someday [we'll see, a world that's tobacco free]."
High Falls, NY
I own a tourism business that recently experienced the positive change
in attitude of Ulster County government under Mike Hein. First, I
was having trouble and becoming quite frustrated getting the listing
for my business updated appropriately on the state tourism website.
I called County Executive Hein's office and spoke to March Gallagher,
Deputy Director for Economic Development. She told me that she would
get to the bottom of the problem. The problem was solved by the next
day and my listing was updated. Then recently, the Ulster County Tourism
Department asked me if my business Rondout Inn would like to have
a special deal listed on www.UlsterCountyAlive.com. I immediately
posted a "Special Deal" package. Within two days, I received
a booking in response to my listing on www.UlsterCountyAlive.com.
I want to express my thanks for the turnaround in attitude toward
business in County Executive Mike Hein's administration, and also
appreciate his proactive support of the tourism industry.
Larry Zalinsky, Rondout Inn
Thank you for everyone who came out Friday night to support Woodstock
Day School's Soundout for Scholarships. It was an awesome concert
benefiting the school's scholarship fund. Special thanks to Gary Chekof
and WDST our radio partner (Go Mountain Jam!) And huge thanks to our
special guests Deborah Harry, Chris Stein, Matt Katz-Bohen, and Tommy
Kessler from Blondie, Tracy Bonham and her band, and Happy Traum.
Thanks also to the Woodstock Day School Whup @$$ Band, Alex Belmont,
Peter Dougan, Carl Matteo, Jerry Marotta and David Van Tieghem and
all the students of the Upper School Rock Ensemble. Thanks to the
Bearsville Theater, Peter Cantine, Robert Frazza and Grace for providing
a great venue and service. And thank you to our concert committee
of volunteers Cate Woodruff, Dennis and Desiree O'Clair, Bill Kollar,
Rose Noone, Adrian Hood, Adrienne Zabriskie, April Traum, Lys Kursh,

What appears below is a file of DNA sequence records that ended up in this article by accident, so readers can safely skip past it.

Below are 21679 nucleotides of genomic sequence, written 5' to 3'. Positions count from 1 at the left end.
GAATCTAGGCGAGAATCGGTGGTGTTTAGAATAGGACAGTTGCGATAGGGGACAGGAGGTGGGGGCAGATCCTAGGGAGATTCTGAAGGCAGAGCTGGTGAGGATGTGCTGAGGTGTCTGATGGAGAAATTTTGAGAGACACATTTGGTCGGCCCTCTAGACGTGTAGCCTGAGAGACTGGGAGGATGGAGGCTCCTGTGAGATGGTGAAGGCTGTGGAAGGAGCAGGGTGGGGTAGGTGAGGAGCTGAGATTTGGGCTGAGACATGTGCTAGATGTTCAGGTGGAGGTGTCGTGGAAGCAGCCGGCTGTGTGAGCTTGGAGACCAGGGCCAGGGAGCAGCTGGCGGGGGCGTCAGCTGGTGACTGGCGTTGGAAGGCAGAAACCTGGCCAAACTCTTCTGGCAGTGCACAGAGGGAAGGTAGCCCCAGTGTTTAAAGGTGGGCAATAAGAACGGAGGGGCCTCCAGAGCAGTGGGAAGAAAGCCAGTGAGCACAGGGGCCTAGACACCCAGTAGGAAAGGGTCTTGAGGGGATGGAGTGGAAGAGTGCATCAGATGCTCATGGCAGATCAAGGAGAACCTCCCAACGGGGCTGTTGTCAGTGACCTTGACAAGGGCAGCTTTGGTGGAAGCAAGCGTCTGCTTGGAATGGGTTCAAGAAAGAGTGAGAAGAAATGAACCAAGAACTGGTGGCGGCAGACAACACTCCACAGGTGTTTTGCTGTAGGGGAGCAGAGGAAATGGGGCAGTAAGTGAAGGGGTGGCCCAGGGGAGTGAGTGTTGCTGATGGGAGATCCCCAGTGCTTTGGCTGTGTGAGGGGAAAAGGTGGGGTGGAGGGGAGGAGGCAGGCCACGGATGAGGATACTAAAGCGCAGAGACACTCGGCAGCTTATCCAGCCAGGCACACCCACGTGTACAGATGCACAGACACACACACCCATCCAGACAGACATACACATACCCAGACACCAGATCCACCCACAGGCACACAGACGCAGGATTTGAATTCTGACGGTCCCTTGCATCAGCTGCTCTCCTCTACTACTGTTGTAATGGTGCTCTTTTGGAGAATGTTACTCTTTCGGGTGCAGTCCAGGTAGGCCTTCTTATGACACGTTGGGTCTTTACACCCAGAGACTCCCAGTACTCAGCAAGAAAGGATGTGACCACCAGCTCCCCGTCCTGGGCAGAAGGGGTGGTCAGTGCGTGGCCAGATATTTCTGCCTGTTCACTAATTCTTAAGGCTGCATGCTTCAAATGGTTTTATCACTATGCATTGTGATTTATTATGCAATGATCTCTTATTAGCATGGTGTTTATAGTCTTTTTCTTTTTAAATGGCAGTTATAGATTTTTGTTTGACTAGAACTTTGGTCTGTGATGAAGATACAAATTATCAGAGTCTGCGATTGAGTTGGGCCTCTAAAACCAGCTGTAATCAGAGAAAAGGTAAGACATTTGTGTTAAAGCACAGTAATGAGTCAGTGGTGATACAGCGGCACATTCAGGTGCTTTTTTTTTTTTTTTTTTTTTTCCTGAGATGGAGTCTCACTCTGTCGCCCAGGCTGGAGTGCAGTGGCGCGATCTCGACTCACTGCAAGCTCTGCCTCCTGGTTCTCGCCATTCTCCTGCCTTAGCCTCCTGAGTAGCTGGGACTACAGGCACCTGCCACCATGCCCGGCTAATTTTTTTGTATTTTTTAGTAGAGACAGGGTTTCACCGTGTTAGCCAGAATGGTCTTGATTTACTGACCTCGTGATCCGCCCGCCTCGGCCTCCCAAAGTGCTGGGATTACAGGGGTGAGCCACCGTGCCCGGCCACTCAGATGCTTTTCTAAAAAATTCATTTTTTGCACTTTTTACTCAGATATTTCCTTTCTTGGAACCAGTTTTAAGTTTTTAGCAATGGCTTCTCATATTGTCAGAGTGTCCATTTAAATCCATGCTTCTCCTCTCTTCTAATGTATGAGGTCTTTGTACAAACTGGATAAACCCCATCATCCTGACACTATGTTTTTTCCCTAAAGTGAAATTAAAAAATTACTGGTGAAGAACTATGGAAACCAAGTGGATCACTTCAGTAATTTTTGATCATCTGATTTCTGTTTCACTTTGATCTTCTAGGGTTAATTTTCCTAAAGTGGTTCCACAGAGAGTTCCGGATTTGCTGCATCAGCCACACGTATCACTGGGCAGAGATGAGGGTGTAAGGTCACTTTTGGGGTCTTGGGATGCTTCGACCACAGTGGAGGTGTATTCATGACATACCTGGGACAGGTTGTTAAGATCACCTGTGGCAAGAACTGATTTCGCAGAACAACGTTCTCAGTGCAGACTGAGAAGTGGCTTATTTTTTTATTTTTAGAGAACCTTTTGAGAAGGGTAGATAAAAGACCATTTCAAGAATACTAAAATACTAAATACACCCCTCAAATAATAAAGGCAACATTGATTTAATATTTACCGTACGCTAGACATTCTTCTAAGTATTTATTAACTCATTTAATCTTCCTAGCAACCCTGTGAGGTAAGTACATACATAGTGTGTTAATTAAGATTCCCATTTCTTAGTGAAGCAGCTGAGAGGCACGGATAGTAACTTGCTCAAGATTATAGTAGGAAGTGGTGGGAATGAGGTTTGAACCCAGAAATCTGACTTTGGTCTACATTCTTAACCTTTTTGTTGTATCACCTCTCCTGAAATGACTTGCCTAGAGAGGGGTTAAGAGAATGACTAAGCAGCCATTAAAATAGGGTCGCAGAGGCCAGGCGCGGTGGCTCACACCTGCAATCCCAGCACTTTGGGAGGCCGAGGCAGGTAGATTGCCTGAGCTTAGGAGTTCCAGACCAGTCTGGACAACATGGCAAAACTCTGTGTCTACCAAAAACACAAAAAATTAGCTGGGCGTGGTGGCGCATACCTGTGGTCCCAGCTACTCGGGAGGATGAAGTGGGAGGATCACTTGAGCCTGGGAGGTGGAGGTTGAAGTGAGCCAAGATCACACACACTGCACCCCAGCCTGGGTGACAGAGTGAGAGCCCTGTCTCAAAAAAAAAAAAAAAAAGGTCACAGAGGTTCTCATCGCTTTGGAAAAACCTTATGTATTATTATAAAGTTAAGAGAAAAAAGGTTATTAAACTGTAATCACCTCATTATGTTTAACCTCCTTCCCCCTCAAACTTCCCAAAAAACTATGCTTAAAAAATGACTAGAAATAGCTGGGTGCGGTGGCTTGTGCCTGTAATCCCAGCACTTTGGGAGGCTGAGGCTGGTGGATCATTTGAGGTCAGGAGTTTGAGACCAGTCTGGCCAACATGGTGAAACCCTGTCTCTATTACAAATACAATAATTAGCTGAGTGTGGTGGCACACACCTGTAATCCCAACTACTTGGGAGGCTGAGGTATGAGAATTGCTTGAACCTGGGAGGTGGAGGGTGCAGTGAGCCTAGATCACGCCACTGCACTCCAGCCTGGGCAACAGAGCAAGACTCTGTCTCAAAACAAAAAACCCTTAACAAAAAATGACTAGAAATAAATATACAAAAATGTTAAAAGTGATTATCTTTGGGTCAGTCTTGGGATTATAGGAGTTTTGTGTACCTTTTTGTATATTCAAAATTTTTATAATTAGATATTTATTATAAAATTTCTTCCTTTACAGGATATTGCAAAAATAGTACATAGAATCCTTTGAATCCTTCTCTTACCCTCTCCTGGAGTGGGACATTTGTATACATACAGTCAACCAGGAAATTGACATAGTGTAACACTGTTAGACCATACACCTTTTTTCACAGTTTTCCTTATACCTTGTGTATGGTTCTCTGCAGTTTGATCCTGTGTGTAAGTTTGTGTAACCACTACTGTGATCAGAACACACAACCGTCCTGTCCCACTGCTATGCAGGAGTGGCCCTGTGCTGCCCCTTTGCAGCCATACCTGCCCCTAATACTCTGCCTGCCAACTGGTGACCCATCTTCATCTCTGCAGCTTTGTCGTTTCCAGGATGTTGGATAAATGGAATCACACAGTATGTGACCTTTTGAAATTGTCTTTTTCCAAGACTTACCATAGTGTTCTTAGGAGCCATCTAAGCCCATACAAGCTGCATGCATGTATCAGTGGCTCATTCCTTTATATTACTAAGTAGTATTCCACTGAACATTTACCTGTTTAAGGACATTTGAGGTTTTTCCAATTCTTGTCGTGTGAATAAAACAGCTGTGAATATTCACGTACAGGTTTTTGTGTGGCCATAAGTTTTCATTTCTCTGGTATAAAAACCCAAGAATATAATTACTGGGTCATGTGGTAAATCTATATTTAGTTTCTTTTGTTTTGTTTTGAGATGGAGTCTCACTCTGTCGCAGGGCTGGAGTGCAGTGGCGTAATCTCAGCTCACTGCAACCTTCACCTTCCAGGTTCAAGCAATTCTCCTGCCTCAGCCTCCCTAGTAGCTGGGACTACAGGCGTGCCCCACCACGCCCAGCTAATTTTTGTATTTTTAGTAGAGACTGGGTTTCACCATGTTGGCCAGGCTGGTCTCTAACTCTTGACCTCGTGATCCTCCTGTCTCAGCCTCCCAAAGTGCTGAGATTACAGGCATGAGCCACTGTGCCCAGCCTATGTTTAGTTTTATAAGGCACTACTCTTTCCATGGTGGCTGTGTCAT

Jane Struzzieri, Jackie Kellachan, Allison Ober, Lisa Krause, Sneha
Pradip, Nancy Singer, Dave Cook, Michael and Tamara Lang, and of course
our Head of School and emcee, Jim Handlin.
And thank you to all who came out on Sunday for a great art auction.
Special thanks to Tom Fletcher and Heather Toboika of the Fletcher
Gallery for another great event. Thanks also to all the volunteers
for that as well, Cynthia Schoonmaker, Rachel Remler, Marie Kropp,
Andrea Moss, Adrienne Zabriskie, Desiree O'Clair, Sneha Pradip, April
Traum, Lys Kursh, Farah Polaski, Kelly Ryan, Toni Henderson, Suzanne
Wind, Liza Mones and Jackie Kellachan.
Thank you all. It truly takes a village.
Sarane O'Connor, Chair,
Woodstock Day School
In my last letter that you published you changed a word in the second
sentence of Richard Serra's interview. The word "with" was
changed to "without, " changing the meaning of Mr. Serra's
thought 180 degrees. Serra said "One thing American Educationdoes
not do is teach how to cultivate aesthetic sensibility. In that sense
public art is dismissed WITH reason; how are people going to understand..."
Serious error: not so serious when "producing" was changed
to "produces" in my last sentence.
From David Brooks, OP ED NY Times, June 8, "History for Dollars,"
(Brooks refers to that force deep within us that drives us creatively
and destructively as "The Big Shaggy").
"But over the centuries, there have been rare and strange people
who possessed the skill of taking the upheavals of thought that emanate
from The Big Shaggy and representing them in the form of story, music,
myth, painting, liturgy, architecture, sculpture, landscape, and speech.
These men and women developed languages that help us understand these
yearnings and also educate and mold them. They left rich veins of
emotional knowledge that are the subject of the humanities.
"It's probably dangerous to enter exclusively into this realm
and risk being caught in a cloister, removed from the market and its
accountability. But doesn't it make sense to spend some time in the
company of these languages - learning to feel different emotions,
rehearsing different passions, experiencing different sacred rituals
and learning to see in different ways?"
Few of us are hewers of wood. We navigate social environments. If
you're dumb about The Big Shaggy, you'll probably get eaten by it.
Thank you David Brooks!
Mt. Tremper, NY
Last week my husband and I saw Arthur Miller's "The Price"
performed by PAW at the Town Hall. We loved this show. Great acting!
The theme is prevalent today. You don't need to go to New York City
to see great Broadway plays. They're right here. Go and enjoy!
This is with regard to the death of our brother Heinz Kris Wood. On
behalf of our family, thank you for the personal approach by whomever
submitted the death notice. I would also like to express our heartfelt
thanks to Beth Krentz, Mike Ennis, Leon Taufield, and John and Lorena
Pomeroy for being the best friends and caretakers Kris could have
had. We will never forget you.
Grace McDermott & Family
Cape Canaveral, FL